Unsettled Claims As Well As IBNR Would Amount To Contingent Liabilities; Section 37 Deduction Allowable: Delhi High Court

Mariya Paliwala

10 Jun 2024 9:15 AM GMT

  • Unsettled Claims As Well As IBNR Would Amount To Contingent Liabilities; Section 37 Deduction Allowable: Delhi High Court

    The Delhi High Court has held that the deduction under Section 37 of the Income Tax Act is allowable on unsettled claims as well as Incurred But Not Reported (IBNR), which would amount to contingent liabilities.The bench of Justice Yashwant Varma and Justice Purushaindra Kumar Kaurav has observed that if the historical trend indicates that a large number of sophisticated goods were...

    The Delhi High Court has held that the deduction under Section 37 of the Income Tax Act is allowable on unsettled claims as well as Incurred But Not Reported (IBNR), which would amount to contingent liabilities.

    The bench of Justice Yashwant Varma and Justice Purushaindra Kumar Kaurav has observed that if the historical trend indicates that a large number of sophisticated goods were being manufactured in the past and if the facts established show that defects existed in some of the items manufactured and sold, then the provision made for warranty in respect of the army of such sophisticated goods would be entitled to deduction from the gross receipts under Section 37 of the 1961 Act. It would all depend on the data systematically maintained by the assessee.

    Section 37 of the Income Tax Act states that any business expenditure, excluding capital expenditure and the individual's personal expenses, that is spent or set out solely and entirely for the business's operations shall be eligible for deduction.

    The appellant, the Principal Commissioner of Income Tax, has challenged the ITAT's order. The ITAT deleted the disallowance of provision for unsettled claims outstanding as of March 31st, ignoring that the amount is shown as a provision in the books of account of the assessee and can be allowed in the year when it materializes. The department submitted that ITAT erred in deleting the disallowance on account of the provision for unlogged claims, ignoring that this provision was purely on an ad hoc basis and the assessee was already allowed a special provision in terms of Rule 6E of the Income Tax Act.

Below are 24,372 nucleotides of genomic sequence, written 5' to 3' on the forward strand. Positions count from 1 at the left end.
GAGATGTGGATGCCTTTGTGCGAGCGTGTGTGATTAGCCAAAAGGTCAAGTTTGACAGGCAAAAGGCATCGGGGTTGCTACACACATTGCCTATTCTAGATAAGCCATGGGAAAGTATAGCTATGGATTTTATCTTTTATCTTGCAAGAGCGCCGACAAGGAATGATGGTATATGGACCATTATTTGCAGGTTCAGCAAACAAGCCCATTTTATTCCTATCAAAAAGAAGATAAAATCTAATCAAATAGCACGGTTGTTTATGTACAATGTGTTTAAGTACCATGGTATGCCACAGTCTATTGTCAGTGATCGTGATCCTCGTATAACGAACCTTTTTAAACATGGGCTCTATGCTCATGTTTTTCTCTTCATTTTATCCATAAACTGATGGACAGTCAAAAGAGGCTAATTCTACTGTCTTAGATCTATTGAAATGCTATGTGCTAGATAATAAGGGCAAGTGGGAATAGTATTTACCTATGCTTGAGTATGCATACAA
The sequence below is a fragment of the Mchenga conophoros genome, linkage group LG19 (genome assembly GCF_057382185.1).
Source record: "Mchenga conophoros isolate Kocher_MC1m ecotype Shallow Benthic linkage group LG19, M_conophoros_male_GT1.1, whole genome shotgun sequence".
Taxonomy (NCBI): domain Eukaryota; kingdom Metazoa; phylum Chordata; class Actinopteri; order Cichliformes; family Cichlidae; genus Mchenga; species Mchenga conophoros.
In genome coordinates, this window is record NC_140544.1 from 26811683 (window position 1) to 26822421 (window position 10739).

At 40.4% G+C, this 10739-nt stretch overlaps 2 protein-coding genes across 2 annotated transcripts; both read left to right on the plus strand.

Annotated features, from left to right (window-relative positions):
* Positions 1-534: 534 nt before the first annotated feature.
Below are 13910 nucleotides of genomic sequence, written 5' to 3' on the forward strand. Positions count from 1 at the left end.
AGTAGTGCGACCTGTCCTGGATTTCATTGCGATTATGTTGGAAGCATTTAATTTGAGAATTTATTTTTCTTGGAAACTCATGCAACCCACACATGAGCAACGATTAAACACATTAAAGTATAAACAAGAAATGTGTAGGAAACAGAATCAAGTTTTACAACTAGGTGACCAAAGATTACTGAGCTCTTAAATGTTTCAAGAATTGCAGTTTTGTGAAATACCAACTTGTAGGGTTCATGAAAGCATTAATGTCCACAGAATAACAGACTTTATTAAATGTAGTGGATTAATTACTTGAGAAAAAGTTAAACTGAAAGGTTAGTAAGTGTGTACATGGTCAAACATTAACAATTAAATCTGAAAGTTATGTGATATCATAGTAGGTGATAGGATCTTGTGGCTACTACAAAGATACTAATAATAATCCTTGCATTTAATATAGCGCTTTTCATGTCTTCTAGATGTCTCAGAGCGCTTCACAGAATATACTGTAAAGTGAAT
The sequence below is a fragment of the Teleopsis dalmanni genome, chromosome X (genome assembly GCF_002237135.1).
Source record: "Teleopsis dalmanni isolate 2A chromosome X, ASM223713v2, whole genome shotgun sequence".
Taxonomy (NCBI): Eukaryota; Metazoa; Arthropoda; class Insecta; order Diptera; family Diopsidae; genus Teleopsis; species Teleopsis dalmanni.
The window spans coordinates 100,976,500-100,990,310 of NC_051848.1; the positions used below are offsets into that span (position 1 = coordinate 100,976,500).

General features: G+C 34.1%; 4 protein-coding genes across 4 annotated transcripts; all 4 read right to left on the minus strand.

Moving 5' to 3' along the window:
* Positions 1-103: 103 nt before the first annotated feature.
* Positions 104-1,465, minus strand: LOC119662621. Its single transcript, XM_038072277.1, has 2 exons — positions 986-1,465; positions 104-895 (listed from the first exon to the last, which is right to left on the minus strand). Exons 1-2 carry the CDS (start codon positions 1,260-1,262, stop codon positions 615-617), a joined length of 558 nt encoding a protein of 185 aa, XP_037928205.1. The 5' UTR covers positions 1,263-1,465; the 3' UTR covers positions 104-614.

The principal questions that arise pertain to the provisions made for “unsettled outstanding claims” and the alleged but not reported claims. For the years in question, the Assessing Officer had held that both the provision for unsettled claims as well as IBNR would amount to contingent liabilities and thus could not be validly claimed under Section 37 of the Income Tax Act, 1961.

    Insofar as outstanding or unsettled claims are concerned, the Tribunal took note of the contention of the respondent-assessee that the provision for unsettled claims cannot be viewed as being ad hoc or an estimate since they record all outstanding claims to the extent lodged by policy holders. It is on the basis of the claims so lodged that the respondent appears to have made appropriate provisions in its books of account. It was asserted before the Tribunal that while the quantification or adjudication of the claim may happen subsequently, it would only have an impact in the subsequent period and that such post facto circumstances, which were not envisaged, would not warrant the same being viewed as a contingent liability. The assessee also appears to have contended that once the claim comes to be lodged by the policyholder, it is only an exercise of verification and quantification that remains.

    The assessee contended that IBNR reserves are created by general insurers based on an actuarial exercise that is undertaken in accordance with one of the stipulated methods noticed in Clause 4. It is thus an empirical estimation for claims on the basis of an identified predictive methodology that, in the opinion of the general insurer, has already been incurred but may not have been reported at the time when a provision is made. The procedure has been historically followed in the general insurance business.

    The court, while upholding the Tribunal's order, held that as long as a liability is properly ascertainable on the basis of empirical data or a known methodology, the same cannot possibly be held to be a contingent liability.

    Counsel For Appellant: Prashant Meharchandani

    Counsel For Respondent: Ajay Vohra

    Case Title: Principal Commissioner Of Income Tax 1 Versus M/S Care Health Insurance Limited

    Citation: 2024 LiveLaw (Del) 707

    Case No.: ITA 304/2024

    Click Here To Read The Order


    Next Story